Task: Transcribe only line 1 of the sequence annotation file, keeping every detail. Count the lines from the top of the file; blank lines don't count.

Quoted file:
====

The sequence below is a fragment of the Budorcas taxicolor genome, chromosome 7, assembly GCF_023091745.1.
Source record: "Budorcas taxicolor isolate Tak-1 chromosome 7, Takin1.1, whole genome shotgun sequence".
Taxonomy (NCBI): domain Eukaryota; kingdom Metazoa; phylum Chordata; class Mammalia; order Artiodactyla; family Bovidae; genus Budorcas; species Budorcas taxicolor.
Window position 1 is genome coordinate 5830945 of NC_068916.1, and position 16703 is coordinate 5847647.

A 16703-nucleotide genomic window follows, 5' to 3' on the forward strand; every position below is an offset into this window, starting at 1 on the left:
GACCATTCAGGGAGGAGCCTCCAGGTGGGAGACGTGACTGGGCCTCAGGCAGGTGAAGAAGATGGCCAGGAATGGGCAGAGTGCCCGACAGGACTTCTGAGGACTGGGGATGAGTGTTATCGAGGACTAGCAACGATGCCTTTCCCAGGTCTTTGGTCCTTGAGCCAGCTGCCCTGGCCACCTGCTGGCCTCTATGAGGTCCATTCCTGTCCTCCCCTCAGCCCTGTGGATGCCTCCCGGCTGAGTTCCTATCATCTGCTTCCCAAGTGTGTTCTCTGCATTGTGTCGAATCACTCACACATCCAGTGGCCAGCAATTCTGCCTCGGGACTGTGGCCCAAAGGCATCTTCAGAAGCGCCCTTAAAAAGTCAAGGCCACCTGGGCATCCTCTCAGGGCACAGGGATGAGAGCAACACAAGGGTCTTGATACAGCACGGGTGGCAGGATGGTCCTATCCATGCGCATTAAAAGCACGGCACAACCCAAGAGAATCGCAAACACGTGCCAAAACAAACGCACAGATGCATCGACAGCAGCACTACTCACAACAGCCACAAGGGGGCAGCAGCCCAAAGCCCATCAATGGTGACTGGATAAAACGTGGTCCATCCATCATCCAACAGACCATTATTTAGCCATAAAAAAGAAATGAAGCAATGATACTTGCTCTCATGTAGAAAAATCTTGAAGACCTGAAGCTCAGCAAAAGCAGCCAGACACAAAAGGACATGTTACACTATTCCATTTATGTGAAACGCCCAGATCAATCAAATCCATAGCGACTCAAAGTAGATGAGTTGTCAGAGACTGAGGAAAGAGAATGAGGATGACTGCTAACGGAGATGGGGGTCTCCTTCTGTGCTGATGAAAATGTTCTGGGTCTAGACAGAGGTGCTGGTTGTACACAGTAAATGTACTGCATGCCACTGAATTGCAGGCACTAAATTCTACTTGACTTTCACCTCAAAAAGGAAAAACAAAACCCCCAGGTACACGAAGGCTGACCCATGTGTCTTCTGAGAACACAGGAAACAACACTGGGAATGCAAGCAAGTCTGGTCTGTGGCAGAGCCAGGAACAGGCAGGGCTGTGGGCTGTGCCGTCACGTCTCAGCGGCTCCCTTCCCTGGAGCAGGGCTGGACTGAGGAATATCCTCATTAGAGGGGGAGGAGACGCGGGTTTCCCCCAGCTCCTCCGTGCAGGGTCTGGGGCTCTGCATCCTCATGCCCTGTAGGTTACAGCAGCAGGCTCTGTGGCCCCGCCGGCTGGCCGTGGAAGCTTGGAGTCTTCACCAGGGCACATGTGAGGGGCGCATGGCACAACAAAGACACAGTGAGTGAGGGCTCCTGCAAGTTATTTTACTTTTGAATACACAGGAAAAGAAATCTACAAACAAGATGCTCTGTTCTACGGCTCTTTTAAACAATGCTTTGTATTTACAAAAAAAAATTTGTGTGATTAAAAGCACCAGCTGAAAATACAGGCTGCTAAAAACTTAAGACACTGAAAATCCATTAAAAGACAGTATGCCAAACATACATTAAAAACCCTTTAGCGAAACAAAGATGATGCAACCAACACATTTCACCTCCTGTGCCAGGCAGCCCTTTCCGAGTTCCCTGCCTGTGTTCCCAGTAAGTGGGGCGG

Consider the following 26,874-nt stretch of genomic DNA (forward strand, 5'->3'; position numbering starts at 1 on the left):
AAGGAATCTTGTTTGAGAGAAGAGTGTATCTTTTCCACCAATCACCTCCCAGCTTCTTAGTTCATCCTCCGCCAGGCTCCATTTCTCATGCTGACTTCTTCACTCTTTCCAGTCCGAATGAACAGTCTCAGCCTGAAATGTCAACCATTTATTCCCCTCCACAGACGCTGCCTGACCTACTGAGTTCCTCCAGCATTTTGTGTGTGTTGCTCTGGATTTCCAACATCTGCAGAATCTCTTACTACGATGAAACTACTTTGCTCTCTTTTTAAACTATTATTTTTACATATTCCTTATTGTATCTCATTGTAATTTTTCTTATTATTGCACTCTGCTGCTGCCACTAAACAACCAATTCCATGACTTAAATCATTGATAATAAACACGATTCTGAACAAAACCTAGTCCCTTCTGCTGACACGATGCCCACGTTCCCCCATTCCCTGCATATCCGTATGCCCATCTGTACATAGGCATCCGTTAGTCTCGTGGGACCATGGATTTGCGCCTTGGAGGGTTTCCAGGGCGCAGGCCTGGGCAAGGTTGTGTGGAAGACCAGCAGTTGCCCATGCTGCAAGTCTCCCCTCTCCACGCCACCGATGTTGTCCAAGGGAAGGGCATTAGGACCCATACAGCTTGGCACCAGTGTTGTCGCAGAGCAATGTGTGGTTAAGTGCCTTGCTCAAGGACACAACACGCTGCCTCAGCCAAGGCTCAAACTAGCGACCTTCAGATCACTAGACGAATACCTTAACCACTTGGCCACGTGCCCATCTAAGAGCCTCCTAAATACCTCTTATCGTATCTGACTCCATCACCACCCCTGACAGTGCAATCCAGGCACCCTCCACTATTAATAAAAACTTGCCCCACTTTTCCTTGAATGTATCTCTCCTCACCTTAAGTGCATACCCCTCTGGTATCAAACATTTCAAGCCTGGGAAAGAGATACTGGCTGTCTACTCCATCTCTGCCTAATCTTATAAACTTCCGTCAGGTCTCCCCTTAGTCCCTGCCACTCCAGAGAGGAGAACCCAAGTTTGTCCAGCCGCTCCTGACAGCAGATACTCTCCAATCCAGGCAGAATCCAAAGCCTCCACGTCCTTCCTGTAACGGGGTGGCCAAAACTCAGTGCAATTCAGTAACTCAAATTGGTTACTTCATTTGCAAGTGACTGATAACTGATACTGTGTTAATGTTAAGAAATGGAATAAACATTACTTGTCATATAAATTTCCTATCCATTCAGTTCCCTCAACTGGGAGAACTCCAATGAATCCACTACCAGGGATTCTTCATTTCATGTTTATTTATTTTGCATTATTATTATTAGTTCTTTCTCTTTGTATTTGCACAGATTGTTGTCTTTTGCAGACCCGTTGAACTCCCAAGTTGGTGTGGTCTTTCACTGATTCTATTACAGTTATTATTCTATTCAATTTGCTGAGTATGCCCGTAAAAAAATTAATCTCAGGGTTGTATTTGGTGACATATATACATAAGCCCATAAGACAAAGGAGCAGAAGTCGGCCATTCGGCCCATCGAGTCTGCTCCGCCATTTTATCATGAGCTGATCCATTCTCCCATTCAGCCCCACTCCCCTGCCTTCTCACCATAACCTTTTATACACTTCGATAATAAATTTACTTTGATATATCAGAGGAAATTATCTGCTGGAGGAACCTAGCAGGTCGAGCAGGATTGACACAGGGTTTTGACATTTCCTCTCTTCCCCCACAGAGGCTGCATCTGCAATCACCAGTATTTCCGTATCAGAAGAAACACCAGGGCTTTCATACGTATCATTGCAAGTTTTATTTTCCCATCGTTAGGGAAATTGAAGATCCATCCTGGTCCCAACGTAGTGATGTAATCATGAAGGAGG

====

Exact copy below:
The sequence below is a fragment of the Budorcas taxicolor genome, chromosome 7, assembly GCF_023091745.1.